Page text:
Monday, September 30, 2019
View this post on Instagram
Can’t imagine that these won’t be selling for $1 a piece in November. There can’t possibly be enough demand for this many Mystery Machines. This display is two layers deep. . . . . .. . . #toy #toys #toylife #actionfigures #actionfigure #actionfigurecollector #actionfigurecollection #actionfigurecollectors #scoobydoo #hannabarbera #hannabarberacartoons #scooby #mysterymachine
A post shared by Bigg Anklevich (@biganklevich) on
But that meant that I didn't get to do this video last year. I had to patiently bide my time, and pray that I didn't run out of gas before ever getting through the first year, because I really wanted to do this video. And now, the time has finally come.
Check it out. I hope you enjoy it.
Saturday, September 28, 2019
I want these! At first I thought they were kids' costumes, and I bet you probably could turn them into ones if you're good with arts and crafts, but they're actually just decorations.
Jack, Zero, Oogie Boogie, and around the corner they also had Sally. It would be awesome to have these hanging from my trees or something. I love 'em!
Thursday, September 26, 2019
Wednesday, September 25, 2019
So, the entire thing filled with water. It wasn't sitting under the roofline are anything that could have gathered a lot of rain to fill that bucket with. It was simply out in the open, and the water in it is the actual amount of the rain that fell. Actually, there could have been more, because I think it's likely that some flowed over the top. I spilled a little out of it when I moved it, but when I found it, it was right up to the top.
Who's ever seen a fake wheelbarrow thing though? How big is it actually? Here's a shot with my hand in it to give you a little idea of scale.
Here's something that might look a little more familiar:
That's another great big bucket that I'm sure you've seen a bunch of times--something like two feet tall, and again it was out in the open, not under the roof. Yet there it is, full to the tippy top. We got at least that much rain. Two feet or so of rain came down during Imelda. That's a lot of water to deal with.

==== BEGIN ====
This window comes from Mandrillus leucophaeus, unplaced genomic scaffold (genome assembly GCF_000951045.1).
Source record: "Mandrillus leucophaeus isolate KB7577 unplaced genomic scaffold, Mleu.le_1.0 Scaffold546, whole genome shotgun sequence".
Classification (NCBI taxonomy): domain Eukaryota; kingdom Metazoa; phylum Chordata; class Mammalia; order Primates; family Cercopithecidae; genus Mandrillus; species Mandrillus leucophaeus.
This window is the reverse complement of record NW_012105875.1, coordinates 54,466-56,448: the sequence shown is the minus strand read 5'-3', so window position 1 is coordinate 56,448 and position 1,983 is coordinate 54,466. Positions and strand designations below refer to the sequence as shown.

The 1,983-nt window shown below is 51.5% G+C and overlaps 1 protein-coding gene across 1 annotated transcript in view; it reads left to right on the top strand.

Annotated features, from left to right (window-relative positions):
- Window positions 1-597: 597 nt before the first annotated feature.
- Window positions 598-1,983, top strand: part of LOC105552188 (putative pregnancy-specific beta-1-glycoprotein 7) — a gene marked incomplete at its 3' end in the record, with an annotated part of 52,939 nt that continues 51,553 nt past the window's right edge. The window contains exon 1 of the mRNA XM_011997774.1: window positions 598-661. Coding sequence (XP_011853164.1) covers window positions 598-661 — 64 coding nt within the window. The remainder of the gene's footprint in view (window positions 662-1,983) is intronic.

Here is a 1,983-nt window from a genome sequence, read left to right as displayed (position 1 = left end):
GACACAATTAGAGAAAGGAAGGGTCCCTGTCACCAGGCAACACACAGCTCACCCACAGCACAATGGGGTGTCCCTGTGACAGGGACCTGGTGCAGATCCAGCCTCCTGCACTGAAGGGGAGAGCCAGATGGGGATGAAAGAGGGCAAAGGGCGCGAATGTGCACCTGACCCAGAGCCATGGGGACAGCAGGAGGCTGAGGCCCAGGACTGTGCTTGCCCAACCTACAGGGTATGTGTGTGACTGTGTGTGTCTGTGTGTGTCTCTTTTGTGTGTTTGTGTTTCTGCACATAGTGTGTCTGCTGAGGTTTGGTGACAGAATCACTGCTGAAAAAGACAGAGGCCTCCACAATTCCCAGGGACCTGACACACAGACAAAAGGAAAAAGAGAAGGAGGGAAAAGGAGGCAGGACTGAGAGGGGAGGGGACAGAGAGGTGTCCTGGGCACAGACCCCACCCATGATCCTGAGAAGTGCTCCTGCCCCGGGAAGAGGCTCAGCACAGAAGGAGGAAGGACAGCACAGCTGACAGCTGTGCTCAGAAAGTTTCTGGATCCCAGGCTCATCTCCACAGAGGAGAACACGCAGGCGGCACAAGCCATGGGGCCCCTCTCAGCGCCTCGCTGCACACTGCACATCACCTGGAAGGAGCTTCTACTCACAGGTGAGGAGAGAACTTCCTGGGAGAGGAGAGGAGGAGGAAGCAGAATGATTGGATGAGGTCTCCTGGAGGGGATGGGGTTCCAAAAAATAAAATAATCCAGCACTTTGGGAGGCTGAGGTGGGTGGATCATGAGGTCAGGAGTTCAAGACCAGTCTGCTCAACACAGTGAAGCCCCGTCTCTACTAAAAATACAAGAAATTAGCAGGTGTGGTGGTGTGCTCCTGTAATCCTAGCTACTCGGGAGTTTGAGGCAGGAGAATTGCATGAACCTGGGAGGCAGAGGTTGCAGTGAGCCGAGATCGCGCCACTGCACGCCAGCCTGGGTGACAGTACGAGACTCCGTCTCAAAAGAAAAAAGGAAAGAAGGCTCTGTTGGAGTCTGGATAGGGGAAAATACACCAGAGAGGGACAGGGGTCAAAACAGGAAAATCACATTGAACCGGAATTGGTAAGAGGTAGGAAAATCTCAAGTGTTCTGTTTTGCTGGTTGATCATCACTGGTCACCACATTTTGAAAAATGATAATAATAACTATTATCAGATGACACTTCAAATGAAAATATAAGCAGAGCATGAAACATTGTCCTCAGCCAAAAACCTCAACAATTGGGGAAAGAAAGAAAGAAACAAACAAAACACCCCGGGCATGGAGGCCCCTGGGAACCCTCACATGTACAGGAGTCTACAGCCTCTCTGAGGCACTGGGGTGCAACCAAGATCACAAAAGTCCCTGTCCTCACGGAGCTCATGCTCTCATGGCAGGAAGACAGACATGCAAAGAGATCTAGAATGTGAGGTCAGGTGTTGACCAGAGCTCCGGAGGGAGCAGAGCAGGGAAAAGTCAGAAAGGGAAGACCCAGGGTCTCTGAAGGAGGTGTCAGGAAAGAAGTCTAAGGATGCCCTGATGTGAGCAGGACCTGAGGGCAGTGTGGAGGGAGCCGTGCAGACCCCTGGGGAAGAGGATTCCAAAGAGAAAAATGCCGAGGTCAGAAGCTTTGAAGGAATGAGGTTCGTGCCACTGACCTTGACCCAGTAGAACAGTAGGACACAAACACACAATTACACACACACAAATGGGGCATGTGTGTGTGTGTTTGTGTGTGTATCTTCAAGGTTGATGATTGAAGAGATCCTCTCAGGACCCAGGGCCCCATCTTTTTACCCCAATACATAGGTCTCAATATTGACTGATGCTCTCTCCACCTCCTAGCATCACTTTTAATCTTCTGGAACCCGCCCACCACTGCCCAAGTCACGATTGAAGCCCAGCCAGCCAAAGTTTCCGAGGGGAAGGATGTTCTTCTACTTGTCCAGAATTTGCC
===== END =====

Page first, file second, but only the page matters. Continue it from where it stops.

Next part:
Tuesday, September 24, 2019
2018 was a quiet year, and a good thing too. We didn't have the wherewithal to deal with anything like that in Houston in 2018. Now it's 2019, and it seemed like it was going to be another quiet year. There had been little talk of hurricanes or tropical storms so far this year.
Monday, that changed in a hurry. There were a bunch of clouds just off shore in the gulf of Mexico that looked like they might coalesce into something dangerous. It wouldn't be a big wind event, not a hurricane, but the way it was acting made it look like we might have a major flood event. Our weather guy was warning us all, it should hit on Wednesday. Our managers sent out emails telling us to put our affairs in order so that we could be prepared to cover this thing around the clock. Twelve hour shifts were likely.
I packed up the car with a couple changes of clothes, a blanket, a pillow, my toothbrush, and a comb. I was hoping it wouldn't be that bad, but just in case. In the back of my mind, was the specter of the day I spent stuck at a Walgreens because of a big storm that hit our neighborhood in May. My car was not going to make it through any flooded streets, as demonstrated by that experience. I had no idea what might come, so I wanted to be ready. I brought a bunch of food in and put it in the fridge at work to get me through if I needed to stay the night at work for a day...or two.
Tuesday, the storm formed and earned a name. This was now Tropical Storm Imelda. And it came early. Not Wednesday, but Tuesday it hit. It didn't take long for it to disappoint, however. It moved faster than expected across the Gulf of Mexico, and therefore didn't gather as much moisture to dump on us. It was raining like crazy, and flooding in some flood prone areas, but mostly we were high and dry. I had to stay until 1:30 AM at work, just in case something happened, but nothing did...other than me earning three hours of overtime pay.